「珠彦 死ス」 (Tamahiko Shisu)
Yuzu is not given any more of a personality in this episode either-existing purely to serve and cheer the young master. The one-sidedness of the character portrayal is summed up neatly in the end scenes where Tamahiko is the one reading a book while Yuzu works industrially on the oh so domestic task of sewing a new kimono. Her relationship with Tamahiko is a bit weird, too, with it being more like a maid and master in how she only refers to him with the -sama honorific or like a mother and child, nursing him at his sickbed and going so far as to debone his fish. I don’t really detect anything like that of a betrothed couple between them yet. However, we will see developments on that front based on the constant blushes on Tamahiko’s side.
Tamahiko is seriously spoiled, materially speaking. Growing up, although he didn’t receive much love, he did have his father’s money to pay for everything he needed, including a bride/maid/surrogate mother. Now, with Yuzu, he has someone to clean up after him, feed him, pamper him. The only thing he needs to do is shell out the yen to give her pretty clothing and exciting outings to humor her. With his spoiling her like a little child (they even juxtaposed her excitement at new clothes and food next to a happy child eating omurice) it appears their parental care for each other is mutual, though confined to traditional gender boxes. Tamahiko is finally getting the love and care he has been longing for and begins to change his outlook a bit (even if he tries to deny it). The question is-what impact will he have on Yuzu? Will he change Yuzu in some way or does she not matter enough to the story, except to exist as a plot device to turn around Tamahiko’s life?
We can start to see Tamahiko come out of his pity party, applying his seriousness to making up to Yuzu for spoiling her kimono with his tears. I couldn’t miss the symbolism behind it-a new change of clothes to go along with her new position in life and new home. Through his interaction with Yuzu in noticing her wish for ice cream and holding onto her during her train nap, it appears he is beginning to accept her into his life.
The outing also served to distract Tamahiko from the new distressing downturn of events. The arrival of a letter from his father insists that Tamahiko must pretend to be dead so that his reputation as a wounded dropout would not damage his sisters’ pending marriages. Quite a bit harsh, but I guess that’s the unfortunate pressure of the impossible task of keeping up a perfect public face. I am curious as to how his family’s fortunes will fare as we head further into the 1920’s, with the economic depressions that occurred in Japan in the mid and late 20’s.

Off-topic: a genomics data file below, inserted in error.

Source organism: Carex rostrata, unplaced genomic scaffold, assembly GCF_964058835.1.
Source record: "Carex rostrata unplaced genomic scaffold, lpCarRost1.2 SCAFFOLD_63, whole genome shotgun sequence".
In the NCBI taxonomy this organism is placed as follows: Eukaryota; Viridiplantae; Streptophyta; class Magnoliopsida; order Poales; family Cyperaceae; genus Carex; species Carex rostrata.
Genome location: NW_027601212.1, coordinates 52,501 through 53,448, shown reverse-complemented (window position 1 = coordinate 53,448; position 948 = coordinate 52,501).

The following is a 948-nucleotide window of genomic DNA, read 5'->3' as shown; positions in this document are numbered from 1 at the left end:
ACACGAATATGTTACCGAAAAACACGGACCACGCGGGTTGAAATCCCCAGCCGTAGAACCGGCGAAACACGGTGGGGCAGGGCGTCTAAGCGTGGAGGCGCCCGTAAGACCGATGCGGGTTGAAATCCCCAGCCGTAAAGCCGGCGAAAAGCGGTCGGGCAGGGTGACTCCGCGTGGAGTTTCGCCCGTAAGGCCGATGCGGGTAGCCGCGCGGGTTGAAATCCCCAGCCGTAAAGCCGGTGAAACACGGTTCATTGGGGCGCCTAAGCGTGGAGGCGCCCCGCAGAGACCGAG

I absolutely loved how they incorporated the feel of the Taishou era in their outing to Tokyo, with the 1920’s style cars and the mix of Western and Eastern fashions. Even the food diners were eating at the restaurant were reflective of the period. For instance, ice cream was a relatively new novelty in that time. It came to Japan as a very expensive treat for only the wealthy in the late 1800’s and by the early 1900’s was much more affordable, but accessible mainly to city-dwelling folks. Hence why the poorer, country born (I think) Yuzu, ice cream would be so exciting (although to be honest, even in modern days, at least to me, ice cream is pretty exciting). The omurice that we see a family enjoying at the next table over was also another recent food invention, having been invented according to some accounts in Tokyo in the early 1900’s. In the background, the Ryounkaku Tower was a structure that was built in the late 1800’s. It was seen as an exciting novelty for the modern technology it used for things like electric lights and elevators.
It didn’t take long for a new character to be introduced. With how much Yuzu was talking about Shiratori Kotori, I was expecting her to be the next character that shows up. Instead, it is Tamahiko’s soon to be betrothed sister, Tamako. She appears to be the obligatory annoying family member who never leaves. I wonder if she will have more personality than Yuzu or if she will become the 2D irritating comedic counter-character to Tamahiko’s constant seriousness.